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Election fraud investigation
Read more about the investigation into the 9th Congressional District
McCrae Dowless, the political operative at the center of the 9th District election fraud case, was arrested Wednesday after being indicted on charges related to collecting absentee ballots in the 2018 primary and 2016 election.
Dowless, 63, faces three felony charges of obstruction of justice, two charges of conspiracy to commit obstruction of justice and two charges of possession of absentee ballot.
The indictment from Wake County District Attorney Lorrin Freeman said Dowless’ actions “served to undermine the integrity of the absentee ballot process and the public’s confidence in the outcome of the electoral process.”
The charges represent the first criminal prosecution in the absentee ballot fraud case that rocked the 9th Congressional District and resulted in the first new election ordered for fraud in North Carolina history. And according to Freeman, the charges may not be the last.
“It’s fair to assume that evidence related to the general election of 2018 will lead to additional charges of additional people,” Freeman said. “The focus of our investigation has been not only what the absentee ballot operation was but who was responsible for funding it and their level of knowledge (about it) . . . We’ll follow the evidence wherever that leads us.”
Kim Westbrook Strach, executive director of the State Board of Elections, called the indictments a “stern warning to anyone trying to defraud elections in North Carolina.”
“Today is a new and better day for elections in our state,” she said in a statement.
According to the indictment, Dowless “unlawfully, willfully, and feloniously” submitted absentee ballots and concealed that they were not sent by voters. North Carolina law makes it a felony for anyone other than a voter’s close relative to take possession of their absentee ballot. The charges relate to the 2016 general and 2018 primary elections.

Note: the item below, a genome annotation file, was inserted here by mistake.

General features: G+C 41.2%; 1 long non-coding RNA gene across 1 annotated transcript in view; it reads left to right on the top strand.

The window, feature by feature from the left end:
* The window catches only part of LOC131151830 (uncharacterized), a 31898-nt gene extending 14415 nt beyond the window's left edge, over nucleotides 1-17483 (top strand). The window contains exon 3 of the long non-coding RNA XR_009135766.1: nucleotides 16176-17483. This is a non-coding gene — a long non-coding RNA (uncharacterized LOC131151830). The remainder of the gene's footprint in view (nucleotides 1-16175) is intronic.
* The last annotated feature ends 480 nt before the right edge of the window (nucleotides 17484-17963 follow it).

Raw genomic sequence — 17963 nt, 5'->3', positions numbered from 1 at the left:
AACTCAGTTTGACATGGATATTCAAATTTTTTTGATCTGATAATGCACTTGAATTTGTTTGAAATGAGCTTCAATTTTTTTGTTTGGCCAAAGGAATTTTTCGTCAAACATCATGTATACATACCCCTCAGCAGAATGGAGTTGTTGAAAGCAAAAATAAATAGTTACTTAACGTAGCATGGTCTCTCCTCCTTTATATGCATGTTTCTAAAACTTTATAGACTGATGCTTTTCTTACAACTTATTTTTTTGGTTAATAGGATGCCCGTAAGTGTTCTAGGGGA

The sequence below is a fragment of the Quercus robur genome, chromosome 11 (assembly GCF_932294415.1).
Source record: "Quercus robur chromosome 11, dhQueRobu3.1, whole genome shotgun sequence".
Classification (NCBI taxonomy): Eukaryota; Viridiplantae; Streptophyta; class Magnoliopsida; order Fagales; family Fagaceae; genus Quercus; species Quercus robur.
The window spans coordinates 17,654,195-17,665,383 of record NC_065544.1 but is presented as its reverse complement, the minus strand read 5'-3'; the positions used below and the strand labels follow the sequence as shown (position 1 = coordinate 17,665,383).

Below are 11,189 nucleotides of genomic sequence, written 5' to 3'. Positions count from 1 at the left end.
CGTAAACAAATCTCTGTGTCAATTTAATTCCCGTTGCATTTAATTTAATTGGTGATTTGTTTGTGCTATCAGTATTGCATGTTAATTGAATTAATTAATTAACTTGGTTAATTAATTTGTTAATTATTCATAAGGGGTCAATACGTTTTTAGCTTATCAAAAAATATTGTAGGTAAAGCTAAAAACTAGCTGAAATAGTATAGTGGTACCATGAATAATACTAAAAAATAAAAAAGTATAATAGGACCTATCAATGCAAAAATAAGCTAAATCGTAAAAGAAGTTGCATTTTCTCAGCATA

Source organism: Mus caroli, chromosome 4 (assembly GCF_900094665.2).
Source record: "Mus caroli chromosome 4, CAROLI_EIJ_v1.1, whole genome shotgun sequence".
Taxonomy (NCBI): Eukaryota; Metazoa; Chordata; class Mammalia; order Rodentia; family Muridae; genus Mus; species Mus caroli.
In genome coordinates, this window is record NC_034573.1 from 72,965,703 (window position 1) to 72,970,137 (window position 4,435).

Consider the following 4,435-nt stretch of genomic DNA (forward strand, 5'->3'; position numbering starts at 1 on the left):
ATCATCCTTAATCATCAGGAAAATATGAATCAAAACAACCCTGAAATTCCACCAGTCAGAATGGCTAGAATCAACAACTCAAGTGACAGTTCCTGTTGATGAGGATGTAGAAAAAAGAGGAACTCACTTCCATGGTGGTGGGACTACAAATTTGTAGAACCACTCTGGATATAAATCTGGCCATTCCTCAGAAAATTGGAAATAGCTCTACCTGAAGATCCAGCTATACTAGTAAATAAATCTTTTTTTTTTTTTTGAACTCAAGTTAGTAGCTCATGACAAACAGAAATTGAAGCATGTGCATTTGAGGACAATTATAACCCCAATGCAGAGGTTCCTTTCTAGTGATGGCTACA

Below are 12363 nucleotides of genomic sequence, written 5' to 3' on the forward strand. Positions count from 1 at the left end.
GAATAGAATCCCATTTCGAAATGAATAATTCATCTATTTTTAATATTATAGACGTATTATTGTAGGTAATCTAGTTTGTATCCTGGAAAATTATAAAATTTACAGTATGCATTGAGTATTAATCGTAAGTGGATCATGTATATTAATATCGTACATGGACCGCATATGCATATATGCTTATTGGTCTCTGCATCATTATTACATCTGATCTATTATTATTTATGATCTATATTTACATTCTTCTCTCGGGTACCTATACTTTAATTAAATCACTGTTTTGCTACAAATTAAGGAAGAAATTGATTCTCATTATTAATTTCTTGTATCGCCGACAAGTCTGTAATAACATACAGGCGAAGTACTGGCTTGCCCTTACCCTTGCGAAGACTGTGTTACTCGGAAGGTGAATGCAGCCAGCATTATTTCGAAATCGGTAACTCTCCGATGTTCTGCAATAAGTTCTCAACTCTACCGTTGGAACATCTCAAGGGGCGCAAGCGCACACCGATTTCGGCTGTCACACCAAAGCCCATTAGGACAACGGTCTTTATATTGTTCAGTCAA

During the 2018 race, Dowless worked for Republican Mark Harris, who appeared to win on election night with a razor-thin margin of 905 votes. The State Board of Elections refused to certify the results, however, after questions emerged about Dowless’ alleged ballot-harvesting scheme.
Harris did not respond to a message seeking comment Wednesday.
He testified during a State Board of Elections hearing this month that he hired Dowless after the 2016 race, when he saw that his opponent Todd Johnson had racked up 221 out of 225 absentee ballots cast in Bladen County during the Republican primary, which Harris had lost.
In a 2017 email to former Judge Marion Warren, the friend who introduced him to Dowless, Harris said he wanted to meet “the guy whose absentee ballot project for Johnson could have put me in the US House this term had I known and had he been helping us.”
The state board unanimously ordered a new election because of the evidence of fraud in Bladen County. Harris said Tuesday that he will not run in the new election, and endorsed Union County commissioner Stony Rushing in his stead.
Dowless was called to appear at the Board of Elections hearing, but refused to testify unless he was granted immunity. The board declined.
Four other people — Caitlyn Croom, Matthew Matthis, Tonia Gordon and Rebecca Thompson — also face charges related to absentee ballot collection in Bladen County over the past two elections, Freeman said.
Dowless — who was also elected Soil & Water Conservation District supervisor for Bladen in 2016 — was arrested in Bladenboro by the State Bureau of Investigation and taken to the Wake County Detention Center. Freeman said he was being held on $30,000 secured bail. It was not immediately clear whether Dowless was still in custody late Wednesday.
He faces up to two years in prison, according to Freeman.
A woman at the office of Dowless’ attorney, Cynthia Singletary, said, “No comment,” and hung up Wednesday. The next hearing in the case is scheduled for March 25 in Wake County.
Marc Elias, the attorney who represented Democratic candidate Dan McCready before the state elections board, called Dowless’ indictment “an important first step in the criminal process.”
An ongoing probe
Freeman’s office said the criminal investigation is ongoing. The investigation recently completed by the North Carolina State Board of Elections will be forwarded to the State Bureau of Investigation within 30 days, Freeman said.
Wednesday’s charges go back more than two years. In 2016, Croom was among those who submitted handwritten affidavits saying they were paid by Dowless to collect ballots. She wrote in the affidavit that she and a woman named “Kelly” met Dowless and he offered them $225, in two installments, to collect absentee ballot requests from voters.